Yep, it’s the year 2020 and phones and technology are important tools in many magical practices. Having a tarot app on your phone is great for situations where you may not be carrying a guidebook or even a deck, like for folks like me who travel a lot. Personally, I use Galaxy Tarot, because I like that it focuses on being a reference source, featuring lots of rich, searchable info about correspondences and the like. You can do readings with it, and take notes in it, but it’s meant to be referenced, not to teach.
If you’re looking for a tarot school app with lessons and guided learning, I’d recommend Labyrinthos Tarot. I’ll admit I haven’t used it yet myself, but it’s the newer version of Golden Thread Tarot, which is an app that many of my friends have learned with and now swear by! (You can still download Golden Thread, but it’s no longer supported or updated. Galaxy Tarot is only available on Android devices, but Labyrinthos and Golden Thread are on Android and iOS.)
There are a ton of tarot resources online too, of course, and I’m sure some of them are really great, but I don’t know what to recommend because I don’t utilize a ton of online resources, except for one: following other tarot readers who inspire me. As I said before, every tarot reader interprets the cards in a slightly different way. Reading up on other people’s interpretations strengthens your own understanding, whether that be an author or a blogger or a friend that you like to discuss tarot with. But I think we all have our tarot heroes!
For me, the big one is Jessica Dore. I find her readings unique, incredibly insightful and always gentle and kind. She does daily draws on Twitter and Instagram, and an extremely thoughtful monthly newsletter where she draws a spread for the upcoming month. I haven’t yet been lucky enough to take a class with her, but she does offer classes both online and in person and I have to imagine she would be an incredible person to learn from.
The biggest piece of advice I have for new tarot readers is just to jump in and start reading tarot! I know that it can feel really intimidating at first. 78 cards is a lot of cards, and experienced readers have memorized meanings and history for all of them. When I first started, that seemed impossible to me. But you never make a dent in it if you don’t start practicing. There’s no right way to do tarot, or even to interpret meaning from the cards. You are the magician and you get to decide what things mean for yourself. But you have to actually shuffle the cards and start doing readings to get there.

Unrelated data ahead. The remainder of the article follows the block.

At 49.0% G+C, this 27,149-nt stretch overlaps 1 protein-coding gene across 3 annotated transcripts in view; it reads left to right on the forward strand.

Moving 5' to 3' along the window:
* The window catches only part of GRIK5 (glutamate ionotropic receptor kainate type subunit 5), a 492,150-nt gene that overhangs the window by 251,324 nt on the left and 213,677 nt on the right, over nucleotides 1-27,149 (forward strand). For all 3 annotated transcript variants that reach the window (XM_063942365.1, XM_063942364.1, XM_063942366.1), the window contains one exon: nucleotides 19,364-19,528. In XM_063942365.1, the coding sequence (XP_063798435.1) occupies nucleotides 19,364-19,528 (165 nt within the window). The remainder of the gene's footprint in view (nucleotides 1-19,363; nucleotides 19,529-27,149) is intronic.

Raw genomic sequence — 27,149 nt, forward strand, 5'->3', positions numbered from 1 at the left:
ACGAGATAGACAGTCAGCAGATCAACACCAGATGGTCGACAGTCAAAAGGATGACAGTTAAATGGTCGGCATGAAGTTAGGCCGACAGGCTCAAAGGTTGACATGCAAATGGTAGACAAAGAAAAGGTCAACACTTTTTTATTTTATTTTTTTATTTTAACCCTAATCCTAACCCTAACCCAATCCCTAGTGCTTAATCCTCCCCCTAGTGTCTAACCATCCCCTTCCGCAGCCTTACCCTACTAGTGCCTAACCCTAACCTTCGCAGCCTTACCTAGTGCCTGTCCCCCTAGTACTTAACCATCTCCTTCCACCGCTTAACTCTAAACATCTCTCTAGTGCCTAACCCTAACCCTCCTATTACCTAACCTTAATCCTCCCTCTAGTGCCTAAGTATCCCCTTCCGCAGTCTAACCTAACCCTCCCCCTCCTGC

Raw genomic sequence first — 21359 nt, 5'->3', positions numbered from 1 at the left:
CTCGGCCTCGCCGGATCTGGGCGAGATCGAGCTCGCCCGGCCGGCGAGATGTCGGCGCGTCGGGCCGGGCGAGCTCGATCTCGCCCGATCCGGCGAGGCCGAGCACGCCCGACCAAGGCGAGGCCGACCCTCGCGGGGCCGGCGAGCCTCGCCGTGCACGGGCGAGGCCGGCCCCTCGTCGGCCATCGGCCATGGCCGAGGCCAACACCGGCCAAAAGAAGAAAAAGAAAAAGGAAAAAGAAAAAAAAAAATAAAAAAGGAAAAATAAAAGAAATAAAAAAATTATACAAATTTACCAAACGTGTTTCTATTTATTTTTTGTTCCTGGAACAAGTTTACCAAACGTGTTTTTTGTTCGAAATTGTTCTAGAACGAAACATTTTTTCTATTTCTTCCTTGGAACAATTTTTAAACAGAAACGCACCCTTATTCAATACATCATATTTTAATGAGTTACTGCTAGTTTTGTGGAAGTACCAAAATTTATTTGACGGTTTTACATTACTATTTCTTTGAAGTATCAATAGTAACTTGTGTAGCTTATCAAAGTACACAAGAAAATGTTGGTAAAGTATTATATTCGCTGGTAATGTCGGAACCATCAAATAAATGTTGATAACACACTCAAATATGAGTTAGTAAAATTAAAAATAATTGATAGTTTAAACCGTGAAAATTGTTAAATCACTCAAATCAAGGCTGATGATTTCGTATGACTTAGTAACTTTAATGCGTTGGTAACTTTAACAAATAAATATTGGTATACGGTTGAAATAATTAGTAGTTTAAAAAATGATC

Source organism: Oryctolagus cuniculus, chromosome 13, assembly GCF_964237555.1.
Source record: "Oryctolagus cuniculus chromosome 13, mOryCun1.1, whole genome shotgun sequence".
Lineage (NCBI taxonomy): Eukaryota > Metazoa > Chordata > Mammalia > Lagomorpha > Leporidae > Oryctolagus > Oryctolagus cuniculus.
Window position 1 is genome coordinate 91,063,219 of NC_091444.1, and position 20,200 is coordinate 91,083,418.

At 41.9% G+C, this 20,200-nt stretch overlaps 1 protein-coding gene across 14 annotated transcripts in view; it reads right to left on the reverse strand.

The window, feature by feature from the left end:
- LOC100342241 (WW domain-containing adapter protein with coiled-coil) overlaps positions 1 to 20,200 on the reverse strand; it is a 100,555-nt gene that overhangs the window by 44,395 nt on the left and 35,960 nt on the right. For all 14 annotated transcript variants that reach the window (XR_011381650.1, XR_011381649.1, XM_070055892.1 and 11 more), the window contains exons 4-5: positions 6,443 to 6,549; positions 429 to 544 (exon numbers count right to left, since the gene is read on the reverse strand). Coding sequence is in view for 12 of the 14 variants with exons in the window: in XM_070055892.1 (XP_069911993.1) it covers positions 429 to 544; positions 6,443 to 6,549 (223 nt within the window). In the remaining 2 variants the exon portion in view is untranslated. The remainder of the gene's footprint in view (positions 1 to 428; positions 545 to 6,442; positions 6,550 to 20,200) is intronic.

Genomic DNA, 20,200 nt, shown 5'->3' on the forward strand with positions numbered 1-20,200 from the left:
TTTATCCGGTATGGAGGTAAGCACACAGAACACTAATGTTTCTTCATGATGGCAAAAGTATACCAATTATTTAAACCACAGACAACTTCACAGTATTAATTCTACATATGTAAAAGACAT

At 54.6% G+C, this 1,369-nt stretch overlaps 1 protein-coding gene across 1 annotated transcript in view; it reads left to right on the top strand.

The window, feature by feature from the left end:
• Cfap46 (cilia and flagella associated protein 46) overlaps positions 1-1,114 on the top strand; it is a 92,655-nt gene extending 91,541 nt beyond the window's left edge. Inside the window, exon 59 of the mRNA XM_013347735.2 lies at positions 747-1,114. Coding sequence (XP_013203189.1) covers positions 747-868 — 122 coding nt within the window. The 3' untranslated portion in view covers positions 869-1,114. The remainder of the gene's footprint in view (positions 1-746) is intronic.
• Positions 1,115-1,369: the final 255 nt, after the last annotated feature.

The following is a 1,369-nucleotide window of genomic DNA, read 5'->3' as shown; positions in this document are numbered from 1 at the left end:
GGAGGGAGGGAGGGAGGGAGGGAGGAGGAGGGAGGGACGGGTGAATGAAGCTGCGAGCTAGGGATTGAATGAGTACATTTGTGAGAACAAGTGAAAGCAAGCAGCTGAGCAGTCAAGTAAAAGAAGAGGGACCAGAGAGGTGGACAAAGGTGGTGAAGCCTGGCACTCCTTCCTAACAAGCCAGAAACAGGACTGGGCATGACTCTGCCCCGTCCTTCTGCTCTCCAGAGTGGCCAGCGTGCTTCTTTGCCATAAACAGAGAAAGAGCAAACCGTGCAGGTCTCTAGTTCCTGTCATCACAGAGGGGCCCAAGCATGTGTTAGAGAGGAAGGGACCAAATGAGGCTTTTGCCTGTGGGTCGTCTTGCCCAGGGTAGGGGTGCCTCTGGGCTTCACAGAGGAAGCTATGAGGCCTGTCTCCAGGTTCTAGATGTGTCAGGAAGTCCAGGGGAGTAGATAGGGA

For a piece of slightly more practical advice, I think a really valuable tarot practice when you’re learning is to do a single card draw every morning. It encourages establishing habit and ritual, and it gives you an opportunity to learn about cards one by one and start committing things to memory. I like to do it in the morning, because then over the course of my day, I can think on how my experiences relate to the card I drew and start making associations in my brain based on that.
I really hope these resources will help someone start their journey with the tarot! It has been a really positive force in my life for a long time now, and it’s meaningful to me to pass on some of what I’ve learned. And if you ever need a buddy to discuss interpretations with, hit me up!